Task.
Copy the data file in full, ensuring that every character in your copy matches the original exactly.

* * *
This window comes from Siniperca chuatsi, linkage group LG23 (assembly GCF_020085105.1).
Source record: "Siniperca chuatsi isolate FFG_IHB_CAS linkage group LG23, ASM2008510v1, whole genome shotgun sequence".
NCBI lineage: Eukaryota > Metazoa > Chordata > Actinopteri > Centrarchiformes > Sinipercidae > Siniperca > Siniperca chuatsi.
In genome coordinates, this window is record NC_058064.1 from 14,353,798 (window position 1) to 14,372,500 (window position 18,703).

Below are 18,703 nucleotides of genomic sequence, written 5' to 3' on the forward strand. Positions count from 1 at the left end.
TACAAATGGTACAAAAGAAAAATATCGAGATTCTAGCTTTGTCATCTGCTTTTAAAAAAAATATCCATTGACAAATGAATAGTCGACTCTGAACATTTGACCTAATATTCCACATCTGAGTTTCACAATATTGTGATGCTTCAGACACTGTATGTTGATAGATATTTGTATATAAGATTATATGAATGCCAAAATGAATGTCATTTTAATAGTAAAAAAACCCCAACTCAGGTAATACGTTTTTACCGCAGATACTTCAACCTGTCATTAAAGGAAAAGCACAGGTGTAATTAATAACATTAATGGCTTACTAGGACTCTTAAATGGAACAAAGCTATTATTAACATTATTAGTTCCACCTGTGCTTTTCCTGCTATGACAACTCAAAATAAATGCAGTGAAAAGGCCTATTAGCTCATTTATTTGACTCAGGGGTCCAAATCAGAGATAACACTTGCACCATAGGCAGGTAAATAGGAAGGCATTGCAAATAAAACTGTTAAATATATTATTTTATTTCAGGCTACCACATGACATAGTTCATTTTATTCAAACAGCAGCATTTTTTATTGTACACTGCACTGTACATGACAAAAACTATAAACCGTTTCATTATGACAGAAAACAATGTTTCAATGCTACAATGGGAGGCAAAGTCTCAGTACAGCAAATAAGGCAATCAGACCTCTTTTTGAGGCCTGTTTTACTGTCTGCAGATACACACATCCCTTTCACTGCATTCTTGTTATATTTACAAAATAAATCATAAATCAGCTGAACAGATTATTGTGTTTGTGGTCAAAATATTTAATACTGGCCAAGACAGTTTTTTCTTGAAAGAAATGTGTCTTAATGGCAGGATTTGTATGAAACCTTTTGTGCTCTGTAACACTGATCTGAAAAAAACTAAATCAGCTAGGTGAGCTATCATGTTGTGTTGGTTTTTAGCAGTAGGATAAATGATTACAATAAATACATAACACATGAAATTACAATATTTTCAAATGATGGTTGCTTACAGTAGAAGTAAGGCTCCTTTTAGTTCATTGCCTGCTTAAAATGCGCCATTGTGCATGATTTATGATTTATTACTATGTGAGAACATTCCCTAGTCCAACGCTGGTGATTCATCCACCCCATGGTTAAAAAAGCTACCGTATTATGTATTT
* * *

This window comes from Siniperca chuatsi, linkage group LG23 (assembly GCF_020085105.1).
Source record: "Siniperca chuatsi isolate FFG_IHB_CAS linkage group LG23, ASM2008510v1, whole genome shotgun sequence".
NCBI lineage: Eukaryota > Metazoa > Chordata > Actinopteri > Centrarchiformes > Sinipercidae > Siniperca > Siniperca chuatsi.
In genome coordinates, this window is record NC_058064.1 from 14,353,798 (window position 1) to 14,372,500 (window position 18,703).

Below are 18,703 nucleotides of genomic sequence, written 5' to 3' on the forward strand. Positions count from 1 at the left end.
TACAAATGGTACAAAAGAAAAATATCGAGATTCTAGCTTTGTCATCTGCTTTTAAAAAAAATATCCATTGACAAATGAATAGTCGACTCTGAACATTTGACCTAATATTCCACATCTGAGTTTCACAATATTGTGATGCTTCAGACACTGTATGTTGATAGATATTTGTATATAAGATTATATGAATGCCAAAATGAATGTCATTTTAATAGTAAAAAAACCCCAACTCAGGTAATACGTTTTTACCGCAGATACTTCAACCTGTCATTAAAGGAAAAGCACAGGTGTAATTAATAACATTAATGGCTTACTAGGACTCTTAAATGGAACAAAGCTATTATTAACATTATTAGTTCCACCTGTGCTTTTCCTGCTATGACAACTCAAAATAAATGCAGTGAAAAGGCCTATTAGCTCATTTATTTGACTCAGGGGTCCAAATCAGAGATAACACTTGCACCATAGGCAGGTAAATAGGAAGGCATTGCAAATAAAACTGTTAAATATATTATTTTATTTCAGGCTACCACATGACATAGTTCATTTTATTCAAACAGCAGCATTTTTTATTGTACACTGCACTGTACATGACAAAAACTATAAACCGTTTCATTATGACAGAAAACAATGTTTCAATGCTACAATGGGAGGCAAAGTCTCAGTACAGCAAATAAGGCAATCAGACCTCTTTTTGAGGCCTGTTTTACTGTCTGCAGATACACACATCCCTTTCACTGCATTCTTGTTATATTTACAAAATAAATCATAAATCAGCTGAACAGATTATTGTGTTTGTGGTCAAAATATTTAATACTGGCCAAGACAGTTTTTTCTTGAAAGAAATGTGTCTTAATGGCAGGATTTGTATGAAACCTTTTGTGCTCTGTAACACTGATCTGAAAAAAACTAAATCAGCTAGGTGAGCTATCATGTTGTGTTGGTTTTTAGCAGTAGGATAAATGATTACAATAAATACATAACACATGAAATTACAATATTTTCAAATGATGGTTGCTTACAGTAGAAGTAAGGCTCCTTTTAGTTCATTGCCTGCTTAAAATGCGCCATTGTGCATGATTTATGATTTATTACTATGTGAGAACATTCCCTAGTCCAACGCTGGTGATTCATCCACCCCATGGTTAAAAAAGCTACCGTATTATGTATTT